Atmel makes some great microcontrollers, but their recent record of delivery is very poor and it has hurt their reputation. In particular, Atmel announced the XMEGA range of AVR micros years ago, but they repeatedly failed to become available: see AvrFreaks for just one of many discussions on the topic. A limit subset of the range is just becoming readily purchaseable now.

There are various theories about why Atmel has had such delays in producing the XMEGAs: upper management turmoil, the distraction of a takeover attempt by Microchip, the change to being fab-less, and serious bugs in the early XMEGA production efforts.

I hope I'm wrong, but I wouldn't be too surprised if these new chips aren't physically available for a long time.

Comment: Can't trust them (Score 5, Insightful) 154

by wrmrxxx (#28755015) Attached to: RIAA Spokesman Says DRM Is Dead

Aren't these the people who told us that the law suits were over? Call me paranoid, but I can't trust them.

I suspect the only reason the RIAA are presenting a softer image on things like the lawsuit threats and DRM is because they believe (or know) that they're going to get their way with the ACTA treaty and we'll all end up being subject to outrageous three-strikes laws.

Comment: Re:Waiting to see when the spam starts (Score 1) 604

by wrmrxxx (#27757333) Attached to: When it comes to the Swine Flu, I am ...

Hmm... just thought of another way of putting that:

I'm waiting for the spam
Pack of face masks in my hand
Down to Mexico, via I5
Feel sick and dirty, more dead than alive
I'm waiting for the spam

Hey, white boy, what you doin' uptown?
Hey, white boy, you chasin' our women around?
Oh pardon me sir, it's the furthest from my mind
I'm just lookin' for a deal, a cure for flu of swine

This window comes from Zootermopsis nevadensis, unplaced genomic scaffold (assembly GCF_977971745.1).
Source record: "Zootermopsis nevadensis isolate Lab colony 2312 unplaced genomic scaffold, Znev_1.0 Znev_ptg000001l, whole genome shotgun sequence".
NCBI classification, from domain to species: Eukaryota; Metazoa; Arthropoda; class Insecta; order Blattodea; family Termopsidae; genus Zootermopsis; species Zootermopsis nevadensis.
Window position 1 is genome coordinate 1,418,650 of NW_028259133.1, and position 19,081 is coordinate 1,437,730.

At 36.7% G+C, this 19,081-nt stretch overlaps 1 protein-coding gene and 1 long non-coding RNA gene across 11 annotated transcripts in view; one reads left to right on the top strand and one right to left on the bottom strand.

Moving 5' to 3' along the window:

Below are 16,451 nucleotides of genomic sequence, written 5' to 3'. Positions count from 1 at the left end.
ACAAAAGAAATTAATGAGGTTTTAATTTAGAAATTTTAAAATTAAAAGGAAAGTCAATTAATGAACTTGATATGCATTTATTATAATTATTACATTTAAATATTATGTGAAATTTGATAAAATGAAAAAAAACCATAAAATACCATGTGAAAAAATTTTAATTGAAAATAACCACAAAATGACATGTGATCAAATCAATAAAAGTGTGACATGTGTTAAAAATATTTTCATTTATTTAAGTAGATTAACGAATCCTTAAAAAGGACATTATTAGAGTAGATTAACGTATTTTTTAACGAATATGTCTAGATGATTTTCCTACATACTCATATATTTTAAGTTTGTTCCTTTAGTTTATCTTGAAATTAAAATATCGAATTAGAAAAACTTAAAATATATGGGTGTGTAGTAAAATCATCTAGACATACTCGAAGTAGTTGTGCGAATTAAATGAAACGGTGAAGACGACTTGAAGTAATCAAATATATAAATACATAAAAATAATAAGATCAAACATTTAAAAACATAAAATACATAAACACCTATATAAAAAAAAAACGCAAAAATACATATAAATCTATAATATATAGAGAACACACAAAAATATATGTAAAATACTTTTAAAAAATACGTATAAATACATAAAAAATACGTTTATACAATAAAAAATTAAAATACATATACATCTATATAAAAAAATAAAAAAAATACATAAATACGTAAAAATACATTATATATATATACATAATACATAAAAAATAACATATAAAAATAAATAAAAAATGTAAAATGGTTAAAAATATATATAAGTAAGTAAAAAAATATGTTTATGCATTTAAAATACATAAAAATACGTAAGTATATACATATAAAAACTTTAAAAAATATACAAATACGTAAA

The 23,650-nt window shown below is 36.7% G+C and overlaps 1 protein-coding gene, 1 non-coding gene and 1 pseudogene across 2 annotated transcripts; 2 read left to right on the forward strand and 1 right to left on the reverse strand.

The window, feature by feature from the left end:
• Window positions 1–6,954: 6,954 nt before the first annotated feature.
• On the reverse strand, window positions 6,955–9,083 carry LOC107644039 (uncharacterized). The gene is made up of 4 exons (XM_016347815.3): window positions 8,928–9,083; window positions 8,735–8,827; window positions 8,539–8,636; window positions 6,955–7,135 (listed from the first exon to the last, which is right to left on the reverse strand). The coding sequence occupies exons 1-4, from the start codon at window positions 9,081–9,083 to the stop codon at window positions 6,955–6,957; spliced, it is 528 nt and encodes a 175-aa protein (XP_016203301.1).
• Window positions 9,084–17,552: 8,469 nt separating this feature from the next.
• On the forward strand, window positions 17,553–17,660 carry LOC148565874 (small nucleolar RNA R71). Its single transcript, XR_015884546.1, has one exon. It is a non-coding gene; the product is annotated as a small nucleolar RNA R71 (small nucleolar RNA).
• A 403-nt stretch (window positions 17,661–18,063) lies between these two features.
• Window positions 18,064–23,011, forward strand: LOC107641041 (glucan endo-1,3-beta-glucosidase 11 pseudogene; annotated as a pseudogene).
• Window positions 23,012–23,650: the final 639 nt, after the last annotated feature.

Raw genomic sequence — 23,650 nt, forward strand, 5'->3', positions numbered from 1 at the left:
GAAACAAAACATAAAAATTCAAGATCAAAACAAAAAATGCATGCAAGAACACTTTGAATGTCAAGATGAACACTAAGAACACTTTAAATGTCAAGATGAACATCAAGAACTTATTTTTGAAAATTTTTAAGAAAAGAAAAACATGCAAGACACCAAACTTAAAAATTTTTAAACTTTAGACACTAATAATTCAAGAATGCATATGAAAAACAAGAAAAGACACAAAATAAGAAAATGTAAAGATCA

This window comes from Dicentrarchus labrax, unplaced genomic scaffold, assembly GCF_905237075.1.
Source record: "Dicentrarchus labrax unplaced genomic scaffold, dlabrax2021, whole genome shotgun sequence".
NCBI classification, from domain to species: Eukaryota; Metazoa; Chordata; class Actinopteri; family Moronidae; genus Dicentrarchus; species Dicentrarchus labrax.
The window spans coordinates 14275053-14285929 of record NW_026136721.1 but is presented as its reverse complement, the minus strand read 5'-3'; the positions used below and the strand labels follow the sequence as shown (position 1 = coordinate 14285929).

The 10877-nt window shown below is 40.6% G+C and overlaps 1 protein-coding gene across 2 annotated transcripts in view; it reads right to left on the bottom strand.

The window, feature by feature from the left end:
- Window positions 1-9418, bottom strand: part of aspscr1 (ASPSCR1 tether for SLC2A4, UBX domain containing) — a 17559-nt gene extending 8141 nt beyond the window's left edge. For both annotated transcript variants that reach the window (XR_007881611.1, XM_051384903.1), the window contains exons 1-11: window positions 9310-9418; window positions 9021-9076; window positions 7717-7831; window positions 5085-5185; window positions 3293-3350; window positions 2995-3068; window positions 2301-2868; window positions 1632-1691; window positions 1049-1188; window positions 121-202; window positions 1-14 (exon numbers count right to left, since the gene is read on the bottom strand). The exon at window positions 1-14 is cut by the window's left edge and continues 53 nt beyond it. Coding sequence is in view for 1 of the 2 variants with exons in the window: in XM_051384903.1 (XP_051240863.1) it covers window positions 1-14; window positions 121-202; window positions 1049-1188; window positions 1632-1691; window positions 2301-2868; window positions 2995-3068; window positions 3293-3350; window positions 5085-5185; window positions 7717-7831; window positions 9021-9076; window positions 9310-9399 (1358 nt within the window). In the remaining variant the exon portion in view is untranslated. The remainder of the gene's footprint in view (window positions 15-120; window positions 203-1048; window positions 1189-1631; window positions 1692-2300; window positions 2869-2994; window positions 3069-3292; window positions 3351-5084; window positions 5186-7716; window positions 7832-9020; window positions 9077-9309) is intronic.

I'm waiting for the spam

Comment: Who gets the money? (Score 1) 395

by wrmrxxx (#27719183) Attached to: Music Copyright In EU Extended To 70 Years

So performers will collect for 20 more years from the date of performance

Really? Or do the record companies collect more money? There was an attempt to ensure that extra profits went only to artists, but it was defeated. From the Open Rights Group article:

A key amendment to ensure benefits accrued only to performers was also rejected.

Comment: Slackware then Redhat; Minix before that (Score 1) 739

by wrmrxxx (#27711845) Attached to: What Did You Do First With Linux?

My first Linux encounter was with Slackware. A friend had it on 5 1/4 inch floppies, and showed me an installation. I was interested, but didn't see it as practical for me compared to DOS and Windows. I didn't switch my own computer over until quite a few years later when I got Redhat on CD from a computer swap meet - I have no idea what version it was, but it was a few years before Fedora Core. Over the years I've gradually changed from being interested in every technical detail and willing to configure endlessly to just wanting something that works - now I'm annoyed if a distro doesn't just automatically detect and work with all my hardware. I use Ubuntu at home and at work, and I'm still impressed by how smooth it all is.

My first experience with a Unix like OS running on a PC was a then new OS called Minix. The lecturer for our Operating Systems subject at uni showed it to the class and encouraged us to try it out. I looked at it and it thought it was cool, but that was about all.

...when fits of creativity run strong, more than one programmer or writer has been known to abandon the desktop for the more spacious floor. - Fred Brooks, Jr.